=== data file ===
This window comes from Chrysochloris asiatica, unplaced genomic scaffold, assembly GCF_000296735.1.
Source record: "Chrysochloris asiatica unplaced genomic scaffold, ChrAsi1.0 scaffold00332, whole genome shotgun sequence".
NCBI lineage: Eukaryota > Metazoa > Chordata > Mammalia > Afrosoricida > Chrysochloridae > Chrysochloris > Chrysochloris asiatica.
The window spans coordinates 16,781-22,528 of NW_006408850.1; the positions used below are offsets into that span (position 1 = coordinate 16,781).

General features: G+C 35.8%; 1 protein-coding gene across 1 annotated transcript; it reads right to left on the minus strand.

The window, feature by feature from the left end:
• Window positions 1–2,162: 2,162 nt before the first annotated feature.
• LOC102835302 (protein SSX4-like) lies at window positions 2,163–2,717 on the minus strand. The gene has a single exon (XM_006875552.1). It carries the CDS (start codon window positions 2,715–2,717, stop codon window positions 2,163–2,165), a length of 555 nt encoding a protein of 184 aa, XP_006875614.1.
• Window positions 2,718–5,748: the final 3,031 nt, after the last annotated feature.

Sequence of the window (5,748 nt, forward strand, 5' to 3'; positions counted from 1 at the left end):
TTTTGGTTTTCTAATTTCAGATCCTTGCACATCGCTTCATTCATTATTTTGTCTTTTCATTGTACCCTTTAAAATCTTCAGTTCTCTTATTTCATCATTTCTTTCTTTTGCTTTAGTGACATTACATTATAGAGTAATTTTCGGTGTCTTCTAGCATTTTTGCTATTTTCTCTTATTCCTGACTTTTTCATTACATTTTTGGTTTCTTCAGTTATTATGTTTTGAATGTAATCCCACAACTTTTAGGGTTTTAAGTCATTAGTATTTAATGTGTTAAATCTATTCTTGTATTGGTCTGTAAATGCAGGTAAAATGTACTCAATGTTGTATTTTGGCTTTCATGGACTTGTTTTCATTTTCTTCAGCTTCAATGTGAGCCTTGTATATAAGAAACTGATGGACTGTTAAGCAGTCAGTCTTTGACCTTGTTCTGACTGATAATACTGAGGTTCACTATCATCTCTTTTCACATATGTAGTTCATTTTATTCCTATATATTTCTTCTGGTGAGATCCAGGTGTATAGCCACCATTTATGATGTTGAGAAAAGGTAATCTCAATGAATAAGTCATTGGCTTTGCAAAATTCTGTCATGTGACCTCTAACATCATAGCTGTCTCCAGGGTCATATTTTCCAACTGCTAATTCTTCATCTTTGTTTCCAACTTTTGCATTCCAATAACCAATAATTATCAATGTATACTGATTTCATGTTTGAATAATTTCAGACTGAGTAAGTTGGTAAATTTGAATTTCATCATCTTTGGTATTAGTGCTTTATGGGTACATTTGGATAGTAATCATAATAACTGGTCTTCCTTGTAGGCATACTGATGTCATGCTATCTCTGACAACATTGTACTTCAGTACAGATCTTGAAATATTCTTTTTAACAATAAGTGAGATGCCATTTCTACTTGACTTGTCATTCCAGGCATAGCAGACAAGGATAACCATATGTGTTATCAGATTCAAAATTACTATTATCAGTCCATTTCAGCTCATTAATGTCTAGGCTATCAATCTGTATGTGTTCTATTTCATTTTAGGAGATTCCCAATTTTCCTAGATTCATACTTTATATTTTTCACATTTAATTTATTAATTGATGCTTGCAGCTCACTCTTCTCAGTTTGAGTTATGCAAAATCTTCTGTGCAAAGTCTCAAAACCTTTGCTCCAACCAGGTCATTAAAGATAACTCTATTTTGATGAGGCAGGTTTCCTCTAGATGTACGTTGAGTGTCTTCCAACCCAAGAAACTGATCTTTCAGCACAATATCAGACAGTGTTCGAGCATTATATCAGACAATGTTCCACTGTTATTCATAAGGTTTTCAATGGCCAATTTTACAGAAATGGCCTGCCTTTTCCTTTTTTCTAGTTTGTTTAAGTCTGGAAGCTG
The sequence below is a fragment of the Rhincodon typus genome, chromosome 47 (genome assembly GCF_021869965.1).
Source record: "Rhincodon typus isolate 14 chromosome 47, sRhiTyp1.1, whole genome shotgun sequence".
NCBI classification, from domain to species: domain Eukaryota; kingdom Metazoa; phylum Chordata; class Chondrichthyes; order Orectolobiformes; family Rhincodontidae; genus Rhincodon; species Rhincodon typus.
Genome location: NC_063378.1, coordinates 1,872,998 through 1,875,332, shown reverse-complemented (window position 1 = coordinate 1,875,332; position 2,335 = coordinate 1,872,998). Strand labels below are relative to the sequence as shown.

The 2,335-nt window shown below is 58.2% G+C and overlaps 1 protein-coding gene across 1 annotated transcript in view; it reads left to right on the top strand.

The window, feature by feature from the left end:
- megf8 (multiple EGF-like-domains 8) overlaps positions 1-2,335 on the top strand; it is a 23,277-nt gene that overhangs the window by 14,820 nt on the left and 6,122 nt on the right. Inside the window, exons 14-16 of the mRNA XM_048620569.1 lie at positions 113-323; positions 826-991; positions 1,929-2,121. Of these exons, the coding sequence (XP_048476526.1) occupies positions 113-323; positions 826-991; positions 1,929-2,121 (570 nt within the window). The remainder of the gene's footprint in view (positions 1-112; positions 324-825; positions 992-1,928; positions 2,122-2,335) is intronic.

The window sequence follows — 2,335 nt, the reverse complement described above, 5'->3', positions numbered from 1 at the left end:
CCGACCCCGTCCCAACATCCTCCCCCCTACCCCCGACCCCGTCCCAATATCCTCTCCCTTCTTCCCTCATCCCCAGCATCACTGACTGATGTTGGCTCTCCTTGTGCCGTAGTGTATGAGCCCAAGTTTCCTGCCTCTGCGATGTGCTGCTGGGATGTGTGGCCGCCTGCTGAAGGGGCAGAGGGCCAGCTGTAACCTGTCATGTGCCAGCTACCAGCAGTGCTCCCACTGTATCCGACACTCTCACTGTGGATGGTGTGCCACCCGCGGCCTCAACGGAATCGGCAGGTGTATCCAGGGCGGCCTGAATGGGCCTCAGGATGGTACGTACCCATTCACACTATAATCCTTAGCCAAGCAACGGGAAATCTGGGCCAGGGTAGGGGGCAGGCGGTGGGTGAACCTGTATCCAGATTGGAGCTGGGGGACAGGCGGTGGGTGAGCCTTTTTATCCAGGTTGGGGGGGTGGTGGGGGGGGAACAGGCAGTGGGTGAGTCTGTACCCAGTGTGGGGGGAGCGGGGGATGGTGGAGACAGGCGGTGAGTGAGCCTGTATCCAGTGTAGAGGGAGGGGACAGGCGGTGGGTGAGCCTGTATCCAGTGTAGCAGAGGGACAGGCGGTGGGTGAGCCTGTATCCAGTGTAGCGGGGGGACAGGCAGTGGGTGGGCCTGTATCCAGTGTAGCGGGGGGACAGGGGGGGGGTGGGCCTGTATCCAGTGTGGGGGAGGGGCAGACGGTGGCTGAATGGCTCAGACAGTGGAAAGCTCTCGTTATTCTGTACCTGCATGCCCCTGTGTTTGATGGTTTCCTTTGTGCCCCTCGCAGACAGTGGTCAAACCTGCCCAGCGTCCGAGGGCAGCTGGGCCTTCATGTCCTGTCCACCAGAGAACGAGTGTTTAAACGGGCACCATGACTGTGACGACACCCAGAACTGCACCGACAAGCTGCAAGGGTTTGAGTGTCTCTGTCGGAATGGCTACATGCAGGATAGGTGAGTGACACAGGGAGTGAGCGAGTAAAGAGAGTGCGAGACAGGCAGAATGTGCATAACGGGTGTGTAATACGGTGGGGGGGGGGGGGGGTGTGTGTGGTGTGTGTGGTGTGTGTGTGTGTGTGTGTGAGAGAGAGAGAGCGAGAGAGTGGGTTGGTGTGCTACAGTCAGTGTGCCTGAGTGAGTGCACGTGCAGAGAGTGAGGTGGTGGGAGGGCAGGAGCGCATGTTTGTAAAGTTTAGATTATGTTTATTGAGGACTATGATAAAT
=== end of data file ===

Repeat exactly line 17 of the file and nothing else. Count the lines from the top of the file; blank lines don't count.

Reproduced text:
The window, feature by feature from the left end: